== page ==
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I remember, 17 years ago, when 905 was split off from 416. Now, we'll have 6 area codes covering the same area!
 

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What I find more interesting is that the article notes they expect soon to run out of area codes, with only 16 or so left to be assigned in Canada...
 

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^^^^
There may be more elsewhere. Many years ago, before 10 digit dialing, all area codes had 0 or 1 for the middle digit and all exchanges had 2-9 for the middle digit. With 10 digit dialing that disappeared, so there should be 5x as many area codes available now and 25% more exchange codes (yes, I know some are not available such as 911, 411 etc). I don't think we've used anywhere near that number of codes yet. Also, in that article they mentioned some area codes would not be used, because they're already used as an exchange code in Toronto. This is not due to some technical problem, but rather to keep people from dialing wrong numbers by mistake. I wonder how many of those numbers have yet to be allocated to any country? That 10 digit scheme is only used within North America, IIRC. Other parts of the world seem to favour variable length numbers.
 

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Expectations are that the area codds will exhaust around 2038 at which time they will likely introduce 4 digit area codes.
 

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so there should be 5x as many area codes available now and 25% more exchange codes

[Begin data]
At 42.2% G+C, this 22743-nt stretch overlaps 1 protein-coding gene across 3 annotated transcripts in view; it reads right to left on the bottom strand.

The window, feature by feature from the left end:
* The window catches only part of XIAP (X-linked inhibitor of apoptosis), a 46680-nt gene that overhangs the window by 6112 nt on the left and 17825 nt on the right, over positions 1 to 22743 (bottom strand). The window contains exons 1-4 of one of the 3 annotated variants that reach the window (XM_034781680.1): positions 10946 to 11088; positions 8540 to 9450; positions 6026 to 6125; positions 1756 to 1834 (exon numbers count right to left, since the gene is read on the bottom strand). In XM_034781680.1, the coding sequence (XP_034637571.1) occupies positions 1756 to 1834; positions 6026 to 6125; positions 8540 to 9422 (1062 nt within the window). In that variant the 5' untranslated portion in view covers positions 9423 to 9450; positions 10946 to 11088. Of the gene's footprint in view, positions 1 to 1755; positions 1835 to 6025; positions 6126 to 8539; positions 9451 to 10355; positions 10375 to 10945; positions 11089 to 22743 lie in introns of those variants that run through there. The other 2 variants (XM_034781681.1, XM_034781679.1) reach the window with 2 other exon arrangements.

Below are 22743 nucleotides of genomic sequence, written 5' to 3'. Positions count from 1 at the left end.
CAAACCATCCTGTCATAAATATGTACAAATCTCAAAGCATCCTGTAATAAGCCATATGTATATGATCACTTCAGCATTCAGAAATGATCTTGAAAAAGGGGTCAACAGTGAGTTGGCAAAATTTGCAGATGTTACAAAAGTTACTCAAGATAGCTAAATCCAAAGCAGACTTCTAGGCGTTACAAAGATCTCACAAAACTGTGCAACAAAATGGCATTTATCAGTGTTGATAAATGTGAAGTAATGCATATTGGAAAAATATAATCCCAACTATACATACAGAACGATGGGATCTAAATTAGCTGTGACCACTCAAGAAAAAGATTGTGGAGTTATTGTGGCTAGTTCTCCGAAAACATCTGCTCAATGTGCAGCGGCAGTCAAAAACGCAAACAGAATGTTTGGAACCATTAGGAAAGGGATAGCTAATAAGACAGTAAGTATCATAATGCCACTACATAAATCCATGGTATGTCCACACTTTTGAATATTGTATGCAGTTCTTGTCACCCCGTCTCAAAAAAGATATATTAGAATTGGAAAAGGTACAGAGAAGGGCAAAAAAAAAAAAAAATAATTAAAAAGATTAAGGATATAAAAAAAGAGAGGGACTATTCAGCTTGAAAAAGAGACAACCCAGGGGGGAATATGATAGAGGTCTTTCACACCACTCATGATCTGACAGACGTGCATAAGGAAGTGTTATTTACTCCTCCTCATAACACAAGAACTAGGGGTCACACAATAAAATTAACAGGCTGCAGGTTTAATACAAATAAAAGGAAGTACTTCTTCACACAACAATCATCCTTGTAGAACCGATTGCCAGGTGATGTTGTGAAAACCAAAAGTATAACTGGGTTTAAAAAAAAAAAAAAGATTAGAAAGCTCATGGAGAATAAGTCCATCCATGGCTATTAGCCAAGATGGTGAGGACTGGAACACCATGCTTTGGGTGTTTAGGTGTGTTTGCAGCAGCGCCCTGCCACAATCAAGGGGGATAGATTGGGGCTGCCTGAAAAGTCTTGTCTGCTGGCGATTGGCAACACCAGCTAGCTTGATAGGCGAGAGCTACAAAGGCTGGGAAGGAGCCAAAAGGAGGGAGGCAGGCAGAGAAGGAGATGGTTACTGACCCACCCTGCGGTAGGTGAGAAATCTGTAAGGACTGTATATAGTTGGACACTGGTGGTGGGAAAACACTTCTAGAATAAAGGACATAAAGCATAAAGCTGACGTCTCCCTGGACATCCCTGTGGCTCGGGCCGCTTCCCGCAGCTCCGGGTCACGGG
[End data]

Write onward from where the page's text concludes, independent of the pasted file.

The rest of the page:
Actually 4.5x as many. No area code with x9x format is being issued. This is for the future expansion. When we need more area codes, we'll go 4 digit, and xyz will go x9yz. Once all cut over, then we'll start allocating out of the non-x9xx space.


Also, in that article they mentioned some area codes would not be used, because they're already used as an exchange code in Toronto.
It's not that some area codes won't be used, it's that it's normal not to use exchange codes (the yyy part of the xxx yyy zzzz) which are within a local calling area for that area code. So there isn't a 416 647 xxxx in use in Toronto, nor 647 416 xxxx, 647 905 xxxx etc. Therefore to allow expansion all the existing 4 area codes in use in Toronto have holdback exchanges to allow the usage of the new area code without overlap.

Expectations are that the area codds will exhaust around 2038 at which time they will likely introduce 4 digit area codes.
This is one possibility, the other possibility is to go to straight 10 digit numbers. It used to be quite common for an area code to be needing to be split even though there wasn't many numbers in use in the area. The problem wasn't lack of numbers, but lack of exchange codes. Each provider needed an exchange code in each rate centre, even if they only had a single number in use in that rate centre. The only solution in those cases was to split the area code geographically, which is why we have 416 & 905. They don't overlap, so the now unused exchange codes can be allocated to new providers.

Later on numbers got allocated in smaller and smaller blocks, eventually reaching the state we have now, were individual numbers are allocated. That's when area codes really started getting full, and we got 647 added on top of 416.

There are plenty of area codes which were allocated on geographic grounds and will never be full, for example 307 (Wyoming), has a population of about 1/2 a million. If we were to go straight 10 digit numbers then we'd recover all of this wasted space, and avoid having to expand the number space at least for a while.

The advantage of not expanding the number space should be obvious - there is a heck of a lot of software and firmware which expect 10 digit phone numbers, and changing all of them would be expensive.
 
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